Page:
# The Unapologetic Mathematician

## Do I smell cotton candy?

While I slept, The carnival came to town! (at The Geomblog)

## Fractions

One thing we haven’t given good examples of is fields. We can get some from factoring out a maximal ideal from a commutative ring with unit, but the most familiar example — rational numbers — comes from a different construction.

First we define a multiplicatively closed set. This is a subset $S$ of a commutative ring with unit $R$ which is, predictably enough, closed under the ring multiplication. We also require for technicality’s sake that $S$ contains the unit $1$. A good place to get such multiplicatively closed sets is as complements of prime ideals — given two elements $a$ and $b$ in $R$ but not in the prime ideal $P$, their product $ab$ must also be outside $P$. Another good way is to start with some collection of elements and take the submonoid they generate under multiplication.

In general not all the elements of $S$ will be invertible in $R$. What we want to do is make a bigger ring that properly contains (a homomorphic image of) $R$ in which all elements of $S$ do have inverses. We’ll do this sort of like how we built the integers by adding negatives to the natural numbers.

Consider the set of all elements $(r,s)$ with $r\in R$ and $s\in S$. We’ll think of this as the “fraction” $\frac{r}{s}$. Now of course we have too many elements. For example, $(s,s)$ should be “the same” as $(1,1)$ for all $s\in S$. We introduce the following equivalence relation: $(r_1,s_1)\sim(r_2,s_2)$ if and only if there is a $t\in S$ with $t(r_1s_2-r_2s_1)=0$. Notice that if $S$ contained no zero-divisors we could do away with the “there is a $t$” clause, but we might need it in general.

So as usual we pass to the set of equivalence classes and assert that the result is a ring. The definitions of addition and multiplication are exactly what we expect if we remember fractions from elementary school. Choose representatives $(r_1,s_1)$ and $(r_2,s_2)$, and define $(r_1,s_1)+(r_2,s_2)=(r_1s_2+r_2s_1,s_1s_2)$ and $(r_1,s_1)(r_2,s_2)=(r_1r_2,s_1s_2)$. From here it’s a straightforward-but-tedious verification that these operations are independent of the choices of representatives and that they satisfy the ring axioms.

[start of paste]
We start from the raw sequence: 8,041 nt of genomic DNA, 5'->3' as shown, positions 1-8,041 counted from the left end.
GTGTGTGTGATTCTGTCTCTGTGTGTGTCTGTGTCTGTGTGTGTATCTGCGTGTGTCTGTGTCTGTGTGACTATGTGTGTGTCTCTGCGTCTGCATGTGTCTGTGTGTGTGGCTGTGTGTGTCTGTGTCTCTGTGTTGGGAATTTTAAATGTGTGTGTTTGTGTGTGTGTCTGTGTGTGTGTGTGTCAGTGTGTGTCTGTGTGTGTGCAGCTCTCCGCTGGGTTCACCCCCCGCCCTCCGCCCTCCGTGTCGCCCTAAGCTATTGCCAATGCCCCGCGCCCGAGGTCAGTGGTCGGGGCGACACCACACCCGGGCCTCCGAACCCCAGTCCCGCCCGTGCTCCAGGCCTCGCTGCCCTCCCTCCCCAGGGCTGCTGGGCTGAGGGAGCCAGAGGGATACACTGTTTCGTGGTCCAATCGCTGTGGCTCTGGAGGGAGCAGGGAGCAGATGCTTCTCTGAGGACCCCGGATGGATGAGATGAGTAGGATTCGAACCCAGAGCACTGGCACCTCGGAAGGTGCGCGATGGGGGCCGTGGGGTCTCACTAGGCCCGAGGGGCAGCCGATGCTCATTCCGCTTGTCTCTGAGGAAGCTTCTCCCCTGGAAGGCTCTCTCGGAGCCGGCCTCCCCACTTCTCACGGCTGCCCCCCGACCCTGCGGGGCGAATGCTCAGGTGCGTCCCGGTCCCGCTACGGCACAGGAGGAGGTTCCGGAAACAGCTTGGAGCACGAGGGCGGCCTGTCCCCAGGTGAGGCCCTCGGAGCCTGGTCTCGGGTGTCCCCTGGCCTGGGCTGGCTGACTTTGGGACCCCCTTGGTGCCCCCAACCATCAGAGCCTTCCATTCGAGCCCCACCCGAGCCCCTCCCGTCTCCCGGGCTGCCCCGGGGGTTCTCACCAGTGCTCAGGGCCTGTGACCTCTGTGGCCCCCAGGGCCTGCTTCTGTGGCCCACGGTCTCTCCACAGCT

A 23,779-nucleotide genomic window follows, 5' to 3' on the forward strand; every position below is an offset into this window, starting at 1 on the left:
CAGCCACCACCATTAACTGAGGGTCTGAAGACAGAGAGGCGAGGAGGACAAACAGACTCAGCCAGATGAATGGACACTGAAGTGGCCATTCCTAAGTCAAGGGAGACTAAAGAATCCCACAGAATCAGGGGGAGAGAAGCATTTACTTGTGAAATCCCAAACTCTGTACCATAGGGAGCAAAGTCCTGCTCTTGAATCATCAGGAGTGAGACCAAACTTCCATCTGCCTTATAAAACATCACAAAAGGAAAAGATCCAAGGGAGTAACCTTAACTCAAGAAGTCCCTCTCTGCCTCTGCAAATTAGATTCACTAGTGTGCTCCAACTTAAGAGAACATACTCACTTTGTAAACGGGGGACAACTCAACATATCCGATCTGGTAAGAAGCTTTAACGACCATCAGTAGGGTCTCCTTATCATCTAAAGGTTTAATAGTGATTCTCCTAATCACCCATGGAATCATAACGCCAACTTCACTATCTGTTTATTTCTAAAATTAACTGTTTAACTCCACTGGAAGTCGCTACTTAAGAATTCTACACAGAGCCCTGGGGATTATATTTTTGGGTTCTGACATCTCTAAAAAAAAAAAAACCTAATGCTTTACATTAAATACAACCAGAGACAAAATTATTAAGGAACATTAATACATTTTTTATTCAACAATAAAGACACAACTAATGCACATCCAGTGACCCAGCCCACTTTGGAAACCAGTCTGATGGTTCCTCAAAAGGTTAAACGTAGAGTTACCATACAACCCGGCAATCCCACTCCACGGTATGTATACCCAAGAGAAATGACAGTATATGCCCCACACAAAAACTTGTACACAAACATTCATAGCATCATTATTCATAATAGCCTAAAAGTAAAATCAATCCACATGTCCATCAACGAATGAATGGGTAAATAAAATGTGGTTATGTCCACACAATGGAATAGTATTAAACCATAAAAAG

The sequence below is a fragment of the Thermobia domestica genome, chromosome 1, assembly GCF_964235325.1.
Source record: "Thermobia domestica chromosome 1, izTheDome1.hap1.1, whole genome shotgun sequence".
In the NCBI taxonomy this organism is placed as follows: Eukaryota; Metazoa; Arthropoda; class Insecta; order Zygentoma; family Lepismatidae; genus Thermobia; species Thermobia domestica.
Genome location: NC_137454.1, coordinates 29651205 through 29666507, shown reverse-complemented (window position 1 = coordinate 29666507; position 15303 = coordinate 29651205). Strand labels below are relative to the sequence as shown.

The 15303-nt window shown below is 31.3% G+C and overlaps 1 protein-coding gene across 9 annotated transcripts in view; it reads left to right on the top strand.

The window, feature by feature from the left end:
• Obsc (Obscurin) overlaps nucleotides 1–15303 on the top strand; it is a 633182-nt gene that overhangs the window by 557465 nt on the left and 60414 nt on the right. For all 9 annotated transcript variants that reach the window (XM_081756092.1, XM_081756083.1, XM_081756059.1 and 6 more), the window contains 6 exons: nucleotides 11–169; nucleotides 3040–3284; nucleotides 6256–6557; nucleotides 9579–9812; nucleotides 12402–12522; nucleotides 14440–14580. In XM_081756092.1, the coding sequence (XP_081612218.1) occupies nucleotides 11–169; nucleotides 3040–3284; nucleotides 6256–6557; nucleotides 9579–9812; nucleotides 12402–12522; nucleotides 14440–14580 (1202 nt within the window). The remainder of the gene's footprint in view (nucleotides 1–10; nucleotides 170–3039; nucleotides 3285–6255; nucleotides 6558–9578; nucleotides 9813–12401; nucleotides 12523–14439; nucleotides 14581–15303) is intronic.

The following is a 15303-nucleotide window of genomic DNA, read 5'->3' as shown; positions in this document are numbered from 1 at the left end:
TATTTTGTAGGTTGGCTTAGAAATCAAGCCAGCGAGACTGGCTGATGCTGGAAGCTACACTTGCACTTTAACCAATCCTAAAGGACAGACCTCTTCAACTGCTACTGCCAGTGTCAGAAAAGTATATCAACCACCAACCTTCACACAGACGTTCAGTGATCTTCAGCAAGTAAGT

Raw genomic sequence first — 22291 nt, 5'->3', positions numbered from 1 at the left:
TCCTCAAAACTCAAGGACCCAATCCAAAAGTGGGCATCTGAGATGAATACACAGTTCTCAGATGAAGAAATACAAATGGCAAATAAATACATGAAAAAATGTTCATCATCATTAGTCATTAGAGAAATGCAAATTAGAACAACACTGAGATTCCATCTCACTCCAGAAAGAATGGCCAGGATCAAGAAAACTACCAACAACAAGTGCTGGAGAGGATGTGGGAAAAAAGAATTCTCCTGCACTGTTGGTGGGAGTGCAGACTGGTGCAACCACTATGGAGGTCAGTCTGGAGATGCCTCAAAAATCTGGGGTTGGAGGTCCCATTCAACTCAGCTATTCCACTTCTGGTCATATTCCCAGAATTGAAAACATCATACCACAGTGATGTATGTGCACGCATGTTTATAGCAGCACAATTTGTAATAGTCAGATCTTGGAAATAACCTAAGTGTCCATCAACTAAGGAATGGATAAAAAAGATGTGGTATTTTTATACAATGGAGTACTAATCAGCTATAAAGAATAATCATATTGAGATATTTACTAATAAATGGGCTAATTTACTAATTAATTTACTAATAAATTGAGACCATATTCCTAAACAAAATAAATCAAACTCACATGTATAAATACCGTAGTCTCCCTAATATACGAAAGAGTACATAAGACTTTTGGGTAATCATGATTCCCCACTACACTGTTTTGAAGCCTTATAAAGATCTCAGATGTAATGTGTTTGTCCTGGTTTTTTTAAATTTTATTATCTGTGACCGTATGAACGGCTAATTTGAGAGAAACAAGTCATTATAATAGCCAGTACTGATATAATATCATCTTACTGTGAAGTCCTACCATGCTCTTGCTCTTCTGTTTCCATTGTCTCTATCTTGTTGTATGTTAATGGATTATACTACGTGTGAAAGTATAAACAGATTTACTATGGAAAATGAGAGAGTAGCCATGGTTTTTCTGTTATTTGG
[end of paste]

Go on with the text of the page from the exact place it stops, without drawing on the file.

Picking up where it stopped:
We call the resulting ring by a number of names. Two of the most common are $S^{-1}R$ and $R_S$. If $S$ is generated by some collection of elements $\{x_1,...,x_n\}$ we sometimes write $R[x_1^{-1},...,x_n^{-1}]$. There are a few more, but I’ll leave them alone for now.

It comes with a homomorphism $\iota:R\rightarrow R_S$, sending $r$ to $(r,1)$. If $S$ contains no zero-divisors then this is an isomorphism onto its image, since then $(r_1,1)\sim(r_2,1)$ would imply that $r_1-r_2=0$. That is, a copy of $R$ sits inside $R_S$. This homomorphism has a nice universal property: if $f:R\rightarrow R'$ is any homomorphism of commutative rings with units sending each element of $S$ to a unit, then $f$ factors uniquely as $\bar{f}\circ\iota$. That is, $\iota:R\rightarrow R_S$ is the “most general” such homomorphism.

Now let’s say we start with an integral domain $D$. This means that the ideal $\mathbf{0}$ consisting of only the zero element is prime. Then its complement — all nonzero elements of $D$ — is a multiplicatively closed set $D^{\times}$. We construct the field of fractions $D_{D^{\times}}$ by adding inverses to all the nonzero elements. Now every nonzero element has an inverse, so this really is a field. In fact, it’s the “most general” field containing $D$.

And, finally, let’s apply this construction to the integers. They are an integral domain, so it applies. Now the field of fractions consists of all fractions $\frac{m}{n}$ with $m,n\in\mathbb{Z}$, with the above-defined sum and product. That is, it consists of the fractions we all know from elementary school. We call this field $\mathbb{Q}$: the field of rational numbers.

May 19, 2007 Posted by | Ring theory | 3 Comments